China stock prices rose to the daily limit in the morning session after opening 9.06 percent higher on Friday, after the government moved to scrap the stamp tax on stock purchase a day earlier in a move to boost the equities market.
The benchmark Shanghai Composite Index reached 2,075.08 points, up 9.45 percent or 179.24 points from the previous close around 10:30 in the morning, and stopped to rise further.
All the stocks rose to the daily limit, except those which suspended trading on Friday. The special treatment stocks, companies of which suffer losses for two consecutive years, are allowed to rise no more than 5 percent.
The government said late Thursday it would cancel the 0.1-percent stamp tax on purchasing shares while that on share selling remained unchanged at 0.1 percent.
The move came after domestic stocks fell for three consecutive days under the influence of U.S. financial market upheaval.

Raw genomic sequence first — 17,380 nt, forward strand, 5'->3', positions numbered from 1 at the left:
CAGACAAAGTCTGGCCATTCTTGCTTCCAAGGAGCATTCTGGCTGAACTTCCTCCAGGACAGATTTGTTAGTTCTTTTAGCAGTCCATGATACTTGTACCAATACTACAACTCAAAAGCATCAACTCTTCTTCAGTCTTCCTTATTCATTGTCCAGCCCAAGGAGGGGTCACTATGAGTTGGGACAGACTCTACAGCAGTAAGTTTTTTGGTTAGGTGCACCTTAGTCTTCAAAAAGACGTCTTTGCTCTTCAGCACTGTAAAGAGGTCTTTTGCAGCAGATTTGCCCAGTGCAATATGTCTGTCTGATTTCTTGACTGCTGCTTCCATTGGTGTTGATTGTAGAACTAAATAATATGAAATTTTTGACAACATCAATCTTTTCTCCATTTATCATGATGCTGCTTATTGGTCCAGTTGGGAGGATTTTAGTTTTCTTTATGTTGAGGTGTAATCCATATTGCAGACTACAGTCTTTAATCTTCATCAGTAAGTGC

Also on Thursday, the government's investment arm -- Central Huijin Investment Co., Ltd. -- said it would buy shares of three major Chinese lenders on the secondary market to fortify their share prices.
The three lenders, the Industrial and Commercial Bank of China, the Bank of China and the China Construction Bank, had shed heavy losses in the previous three days of trading, as banks were most hit by the spreading crisis on the Wall Street.
The market surge also came after the Wall Street rallied on news of a possible government rescue plan to create an entity like the Resolution Trust Corp. to absorb banks' bad loans.
Boosted by the overnight Wall Street advance, regional markets in Asia mostly opened higher on Friday.